Galectin-9 is a β-galactoside-binding protein with two carbohydrate recognition domains. Recent studies have revealed that galectin-9 regulates cellular biological reactions and plays a pivotal role in fibrosis. The aim of this study was to determine the role of galectin-9 in the pathogenesis of bleomycin-induced systemic sclerosis (SSc).
Human galectin-9 levels in the serum of patients with SSc and mouse sera galectin-9 levels were measured by a Bio-Plex immunoassay and enzyme-linked immunosorbent assay. Lung fibrosis was induced using bleomycin in galectin-9 wild-type and knockout mice. The effects of galectin-9 on the fibrosis markers and signaling molecules in the mouse lung tissues and primary lung fibroblast cells were assessed with western blotting and quantitative polymerase chain reaction.
Galectin-9 levels in the serum were significantly higher (9-fold) in patients compared to those of healthy individuals. Galectin-9 deficiency in mice prominently ameliorated epithelial proliferation, collagen I accumulation, and α-smooth muscle actin expression. In addition, the galectin-9 knockout mice showed reduced protein expression levels of fibrosis markers such as Smad2/3, connective tissue growth factor, and endothelin-1. Differences between the wild-type and knockout groups were also observed in the AKT, mitogen-activated protein kinase, and c-Jun N-terminal kinase signaling pathways. Galectin-9 deficiency decreased the signal activation induced by transforming growth factor-beta in mouse primary fibroblasts, which plays a critical role in fibroblast activation and aberrant catabolism of the extracellular matrix.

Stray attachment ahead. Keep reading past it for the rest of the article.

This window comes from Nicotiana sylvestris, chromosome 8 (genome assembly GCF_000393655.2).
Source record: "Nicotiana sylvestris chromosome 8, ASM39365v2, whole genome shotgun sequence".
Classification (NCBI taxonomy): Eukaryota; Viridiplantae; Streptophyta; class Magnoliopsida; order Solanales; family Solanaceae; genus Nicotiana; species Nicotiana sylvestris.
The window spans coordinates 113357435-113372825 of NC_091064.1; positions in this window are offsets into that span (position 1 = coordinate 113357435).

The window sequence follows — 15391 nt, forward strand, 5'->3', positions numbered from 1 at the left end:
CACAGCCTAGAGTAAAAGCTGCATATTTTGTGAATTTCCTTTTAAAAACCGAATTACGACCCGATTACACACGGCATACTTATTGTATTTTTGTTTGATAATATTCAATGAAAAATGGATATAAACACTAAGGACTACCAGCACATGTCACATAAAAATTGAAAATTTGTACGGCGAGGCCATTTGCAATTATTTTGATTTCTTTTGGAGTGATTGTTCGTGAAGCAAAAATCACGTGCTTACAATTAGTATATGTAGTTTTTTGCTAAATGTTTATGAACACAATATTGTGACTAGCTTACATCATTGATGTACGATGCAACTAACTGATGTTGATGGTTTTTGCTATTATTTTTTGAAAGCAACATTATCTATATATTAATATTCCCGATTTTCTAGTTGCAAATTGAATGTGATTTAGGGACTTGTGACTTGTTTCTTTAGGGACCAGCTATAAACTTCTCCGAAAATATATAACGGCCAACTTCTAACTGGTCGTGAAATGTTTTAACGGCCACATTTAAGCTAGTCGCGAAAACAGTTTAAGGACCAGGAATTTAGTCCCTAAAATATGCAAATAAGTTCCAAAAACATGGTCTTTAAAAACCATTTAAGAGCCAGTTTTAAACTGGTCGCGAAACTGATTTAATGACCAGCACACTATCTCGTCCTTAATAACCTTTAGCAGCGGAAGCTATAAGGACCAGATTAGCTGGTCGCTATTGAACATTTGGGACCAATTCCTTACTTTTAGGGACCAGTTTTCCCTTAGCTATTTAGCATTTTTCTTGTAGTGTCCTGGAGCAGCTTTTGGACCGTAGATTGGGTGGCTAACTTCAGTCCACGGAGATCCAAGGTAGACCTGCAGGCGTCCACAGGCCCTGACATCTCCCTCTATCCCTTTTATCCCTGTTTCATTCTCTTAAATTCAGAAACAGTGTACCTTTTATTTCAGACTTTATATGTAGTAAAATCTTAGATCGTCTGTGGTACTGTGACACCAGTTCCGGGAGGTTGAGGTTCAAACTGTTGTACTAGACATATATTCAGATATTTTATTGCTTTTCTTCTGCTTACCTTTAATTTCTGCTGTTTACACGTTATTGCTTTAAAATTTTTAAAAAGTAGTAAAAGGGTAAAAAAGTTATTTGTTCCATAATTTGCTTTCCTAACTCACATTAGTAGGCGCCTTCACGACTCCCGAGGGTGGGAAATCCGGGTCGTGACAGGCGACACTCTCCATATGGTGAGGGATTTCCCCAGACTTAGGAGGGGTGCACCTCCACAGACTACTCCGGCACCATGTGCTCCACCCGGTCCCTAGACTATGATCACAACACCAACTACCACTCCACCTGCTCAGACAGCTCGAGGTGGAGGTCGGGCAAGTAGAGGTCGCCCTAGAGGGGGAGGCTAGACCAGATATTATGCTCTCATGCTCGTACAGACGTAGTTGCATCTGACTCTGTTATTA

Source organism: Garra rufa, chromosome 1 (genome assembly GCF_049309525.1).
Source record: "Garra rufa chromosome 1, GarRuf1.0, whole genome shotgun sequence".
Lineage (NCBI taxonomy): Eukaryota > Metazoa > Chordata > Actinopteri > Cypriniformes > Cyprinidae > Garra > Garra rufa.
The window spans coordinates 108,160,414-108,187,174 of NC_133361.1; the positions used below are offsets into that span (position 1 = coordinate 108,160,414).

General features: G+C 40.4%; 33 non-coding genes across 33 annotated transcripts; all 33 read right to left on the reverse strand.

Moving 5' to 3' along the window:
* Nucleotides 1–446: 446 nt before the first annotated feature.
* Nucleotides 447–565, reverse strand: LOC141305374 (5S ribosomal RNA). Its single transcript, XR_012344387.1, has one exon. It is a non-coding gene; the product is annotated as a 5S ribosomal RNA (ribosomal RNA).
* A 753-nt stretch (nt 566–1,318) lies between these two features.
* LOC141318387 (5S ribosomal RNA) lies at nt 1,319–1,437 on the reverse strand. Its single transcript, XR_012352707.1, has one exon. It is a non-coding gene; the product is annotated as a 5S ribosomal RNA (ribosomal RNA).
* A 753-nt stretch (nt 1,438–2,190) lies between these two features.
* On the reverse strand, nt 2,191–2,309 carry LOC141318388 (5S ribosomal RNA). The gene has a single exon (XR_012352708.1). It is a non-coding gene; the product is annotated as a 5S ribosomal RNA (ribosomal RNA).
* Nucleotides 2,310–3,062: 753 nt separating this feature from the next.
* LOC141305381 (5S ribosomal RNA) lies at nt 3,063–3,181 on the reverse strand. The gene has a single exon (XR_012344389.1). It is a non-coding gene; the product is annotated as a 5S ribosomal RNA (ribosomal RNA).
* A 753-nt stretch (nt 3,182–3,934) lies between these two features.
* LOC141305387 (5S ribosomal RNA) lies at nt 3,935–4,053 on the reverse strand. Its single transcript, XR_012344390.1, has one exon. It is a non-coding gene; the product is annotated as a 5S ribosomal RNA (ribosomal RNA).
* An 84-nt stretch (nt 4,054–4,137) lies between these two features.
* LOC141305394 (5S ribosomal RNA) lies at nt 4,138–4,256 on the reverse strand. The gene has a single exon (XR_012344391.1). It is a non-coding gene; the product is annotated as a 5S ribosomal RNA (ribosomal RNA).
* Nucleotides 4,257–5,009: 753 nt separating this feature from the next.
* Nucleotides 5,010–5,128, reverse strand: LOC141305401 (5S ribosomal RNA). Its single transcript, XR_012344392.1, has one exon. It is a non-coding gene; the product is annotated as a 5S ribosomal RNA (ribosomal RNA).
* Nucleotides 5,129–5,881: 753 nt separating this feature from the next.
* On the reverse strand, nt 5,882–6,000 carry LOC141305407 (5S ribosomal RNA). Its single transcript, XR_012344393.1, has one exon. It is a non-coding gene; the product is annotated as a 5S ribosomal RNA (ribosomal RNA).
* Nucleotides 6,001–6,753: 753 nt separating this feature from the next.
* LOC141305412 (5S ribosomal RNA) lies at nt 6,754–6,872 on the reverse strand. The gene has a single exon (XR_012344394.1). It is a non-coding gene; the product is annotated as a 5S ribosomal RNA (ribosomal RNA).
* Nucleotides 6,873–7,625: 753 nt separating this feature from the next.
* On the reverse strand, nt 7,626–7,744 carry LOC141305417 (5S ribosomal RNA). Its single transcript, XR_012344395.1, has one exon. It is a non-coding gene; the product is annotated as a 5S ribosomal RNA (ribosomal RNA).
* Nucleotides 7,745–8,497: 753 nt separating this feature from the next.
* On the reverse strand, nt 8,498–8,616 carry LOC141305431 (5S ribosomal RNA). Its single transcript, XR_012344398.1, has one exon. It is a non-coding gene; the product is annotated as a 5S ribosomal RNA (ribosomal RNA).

Our findings suggest that lack of galectin-9 protects against bleomycin-induced SSc. Moreover, galectin-9 might be involved in regulating the progression of fibrosis in multiple pathways.